Fishes don't break so easily...

I recall not too long ago, when I was working up my aquariums and needed/wanted to do something that would be sort of disruptive to the tank, like moving some rocks, tearing out some plants, etc.- I literally had to "psych myself up to do it.."  I was always of this mindset of "Don't do THAT- it'll upset the whole system..."

I used to feel that the whole idea of keeping an aquarium was to keep it pristine and untouched, like the day it was set up...sort of like a new know...don't get that first scratch on it! Like, I was afraid to do stuff that would stir up the sand or to move stuff around too much. Disrupt the system to the point of no return.

I was worried it would stress the fishes too much, or whatever. As if nature isn't filled with all sorts of natural occurrences which our fishes need to compensate for in some manner? Now, I realize that in nature, a fish can escape pretty far away from a disturbance, but still..a disturbance is a disturbance, right?


Now, I realize that digging deep into a long-established sand bed or tearing out all of the long-established biological filter media in a highly populated tank are examples of "no fly zones"- stuff you'd be foolish to do- stuff that CAN have real negative consequences for our fishes.

But stuff like moving some rocks...or just netting out some fishes temporarily while you do a major disruptive cleaning...Well, for a LOT of fishes, it's just not as big a deal as I seem to have made it over the years...Really.

And, as I heard a little kid say once in the LFS to his dad, attempting to convince him to buy that Red Tailed Shark right then and there, while they still had a day of shopping ahead, "Fishes don't break so easily...."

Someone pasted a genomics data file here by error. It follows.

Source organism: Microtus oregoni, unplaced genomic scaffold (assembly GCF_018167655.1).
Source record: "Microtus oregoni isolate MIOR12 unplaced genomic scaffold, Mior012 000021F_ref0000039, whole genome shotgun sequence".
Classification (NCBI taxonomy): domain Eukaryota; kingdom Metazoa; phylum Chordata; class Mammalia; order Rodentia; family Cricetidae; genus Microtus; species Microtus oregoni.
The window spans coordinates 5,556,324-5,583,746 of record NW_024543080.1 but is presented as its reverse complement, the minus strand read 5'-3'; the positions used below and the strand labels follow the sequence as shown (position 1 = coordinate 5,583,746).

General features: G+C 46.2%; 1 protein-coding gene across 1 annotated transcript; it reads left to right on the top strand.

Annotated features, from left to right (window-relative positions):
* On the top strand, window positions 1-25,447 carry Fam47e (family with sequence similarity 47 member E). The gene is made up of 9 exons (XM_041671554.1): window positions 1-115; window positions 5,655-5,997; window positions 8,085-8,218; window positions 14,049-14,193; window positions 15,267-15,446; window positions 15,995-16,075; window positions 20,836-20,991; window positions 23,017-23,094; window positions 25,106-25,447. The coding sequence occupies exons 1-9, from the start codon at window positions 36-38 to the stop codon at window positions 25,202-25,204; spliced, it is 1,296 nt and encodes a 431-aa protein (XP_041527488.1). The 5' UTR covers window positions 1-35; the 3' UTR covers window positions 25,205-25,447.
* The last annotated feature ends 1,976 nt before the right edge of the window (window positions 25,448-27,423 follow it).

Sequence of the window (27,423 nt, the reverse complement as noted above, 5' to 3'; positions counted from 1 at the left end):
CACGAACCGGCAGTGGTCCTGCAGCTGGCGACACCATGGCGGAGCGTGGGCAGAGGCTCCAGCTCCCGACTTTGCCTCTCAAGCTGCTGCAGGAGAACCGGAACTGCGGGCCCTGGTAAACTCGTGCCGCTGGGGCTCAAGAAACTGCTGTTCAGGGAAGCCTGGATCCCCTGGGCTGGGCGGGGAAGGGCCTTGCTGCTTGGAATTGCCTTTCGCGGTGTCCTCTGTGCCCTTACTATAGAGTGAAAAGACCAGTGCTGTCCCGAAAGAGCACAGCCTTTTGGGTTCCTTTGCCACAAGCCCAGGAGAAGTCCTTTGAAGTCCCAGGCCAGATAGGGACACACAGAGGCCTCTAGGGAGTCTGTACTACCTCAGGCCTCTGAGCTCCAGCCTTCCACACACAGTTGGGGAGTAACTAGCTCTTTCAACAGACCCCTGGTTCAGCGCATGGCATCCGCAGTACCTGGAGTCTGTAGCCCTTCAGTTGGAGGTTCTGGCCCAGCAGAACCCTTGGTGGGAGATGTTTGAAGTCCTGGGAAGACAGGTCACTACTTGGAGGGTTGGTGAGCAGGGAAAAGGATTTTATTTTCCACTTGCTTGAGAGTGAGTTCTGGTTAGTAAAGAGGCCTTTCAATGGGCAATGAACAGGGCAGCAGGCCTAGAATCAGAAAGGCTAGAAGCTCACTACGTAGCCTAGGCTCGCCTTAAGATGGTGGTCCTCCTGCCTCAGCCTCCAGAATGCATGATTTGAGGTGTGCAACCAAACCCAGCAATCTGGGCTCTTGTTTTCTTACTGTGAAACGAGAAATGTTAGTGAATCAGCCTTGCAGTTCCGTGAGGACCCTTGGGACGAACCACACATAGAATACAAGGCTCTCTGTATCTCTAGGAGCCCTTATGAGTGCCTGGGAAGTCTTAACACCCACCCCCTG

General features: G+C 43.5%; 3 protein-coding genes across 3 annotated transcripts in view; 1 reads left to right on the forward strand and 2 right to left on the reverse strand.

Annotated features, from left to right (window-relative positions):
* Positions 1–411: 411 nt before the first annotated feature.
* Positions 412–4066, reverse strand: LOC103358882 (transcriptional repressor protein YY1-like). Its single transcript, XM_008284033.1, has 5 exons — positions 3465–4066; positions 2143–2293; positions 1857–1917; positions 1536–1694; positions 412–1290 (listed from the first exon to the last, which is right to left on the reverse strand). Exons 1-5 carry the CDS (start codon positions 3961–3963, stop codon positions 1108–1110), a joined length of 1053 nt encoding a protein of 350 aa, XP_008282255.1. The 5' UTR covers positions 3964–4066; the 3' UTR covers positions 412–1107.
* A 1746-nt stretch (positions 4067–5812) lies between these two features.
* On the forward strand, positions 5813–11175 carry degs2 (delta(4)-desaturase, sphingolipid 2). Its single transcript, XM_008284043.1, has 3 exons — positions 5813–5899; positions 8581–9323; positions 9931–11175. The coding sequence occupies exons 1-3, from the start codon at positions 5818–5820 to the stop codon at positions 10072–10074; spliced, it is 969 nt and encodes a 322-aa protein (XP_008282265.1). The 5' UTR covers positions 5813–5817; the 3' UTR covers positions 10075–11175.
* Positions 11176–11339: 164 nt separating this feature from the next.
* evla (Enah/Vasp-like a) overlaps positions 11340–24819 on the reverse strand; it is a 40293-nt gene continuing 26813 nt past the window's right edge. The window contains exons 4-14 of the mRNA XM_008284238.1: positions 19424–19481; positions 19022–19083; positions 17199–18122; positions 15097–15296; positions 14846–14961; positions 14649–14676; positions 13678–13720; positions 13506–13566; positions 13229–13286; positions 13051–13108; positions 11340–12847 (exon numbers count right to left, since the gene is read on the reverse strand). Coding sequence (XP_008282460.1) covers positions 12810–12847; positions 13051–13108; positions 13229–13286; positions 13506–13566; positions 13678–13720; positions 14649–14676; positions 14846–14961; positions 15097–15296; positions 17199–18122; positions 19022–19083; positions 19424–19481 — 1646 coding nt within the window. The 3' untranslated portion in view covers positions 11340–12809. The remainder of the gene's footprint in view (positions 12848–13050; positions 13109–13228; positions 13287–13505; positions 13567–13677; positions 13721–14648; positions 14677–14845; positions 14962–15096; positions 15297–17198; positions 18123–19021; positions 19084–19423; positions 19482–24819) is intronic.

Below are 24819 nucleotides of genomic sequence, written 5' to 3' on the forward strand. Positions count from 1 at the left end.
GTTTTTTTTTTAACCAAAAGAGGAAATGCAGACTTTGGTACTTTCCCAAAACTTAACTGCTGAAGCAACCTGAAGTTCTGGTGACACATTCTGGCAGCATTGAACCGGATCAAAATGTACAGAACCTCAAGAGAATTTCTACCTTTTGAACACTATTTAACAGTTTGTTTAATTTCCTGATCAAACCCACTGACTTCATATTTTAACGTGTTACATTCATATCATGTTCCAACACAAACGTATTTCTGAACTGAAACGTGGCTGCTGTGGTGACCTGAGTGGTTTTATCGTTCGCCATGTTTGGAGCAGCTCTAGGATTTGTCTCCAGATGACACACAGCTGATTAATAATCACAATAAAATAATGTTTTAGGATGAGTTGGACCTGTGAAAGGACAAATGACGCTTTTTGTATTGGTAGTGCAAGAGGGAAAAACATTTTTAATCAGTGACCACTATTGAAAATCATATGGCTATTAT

Brilliant. Perfect, even.

I think that we as hobbyists tend to get a bit nervous about new tanks in particular...And I also think that we tend to use all the fancy technology and "infrastructure" we can muster to create a sort of "hedge" against some sort of disaster that we feel is inevitably lurking out there...Another topic for another time, but at least, tangentially related.

The “community tank” philosophy has never left our collective psyche in the hobby, so we tend to use very comprehensive approaches to ensure the broadest variety of life has the greats test possibility of success...can't argue with that, really..

And we do it with reef tanks, and planted tanks, especially: If you’re keeping a huge array of plants from all different parts of the river or stream environment, multi-stage CO2 systems, additive dosing regimens, automatic top-off/water change systems, and high-intensity LED lighting all have their place, right?

We use the broadest brush to cover the most canvas — all the possible scenarios. Technologically complex systems and approaches seem to have become a necessity.

Or have they?

I mean, the reality is that amazing work is done daily by killifish breeders, Betta fanciers, and other hobbyists in bare bowls, plastic shoe boxes, and glass jars. They rarely lose fishes maintained in these decidedly simplistic systems.

Hardly the pinnacle of high tech...but it's worked well for generations. 



It's about skill, faith in our abilities. Confidence.

A confidence that goes from the realization that our fishes and aquatic organisms are not always as delicate as we tend to think they are...In fact, they are remarkably tough, adaptable, and responsive to what we do.

Yeah, next time you want to move a few rocks, pull up a few plants, exchange a few botanicals, and get a little anxious...just remember the words of wisdom from that 8-year-old in the LFS:

Fishes don't break so easily.

Remember those words. The might just come in handy sometime.

Stay strong. Stay bold. Stay diligent. Stay confident...

And Stay Wet.


Scott Fellman

Tannin Aquatics 






Scott Fellman
Scott Fellman


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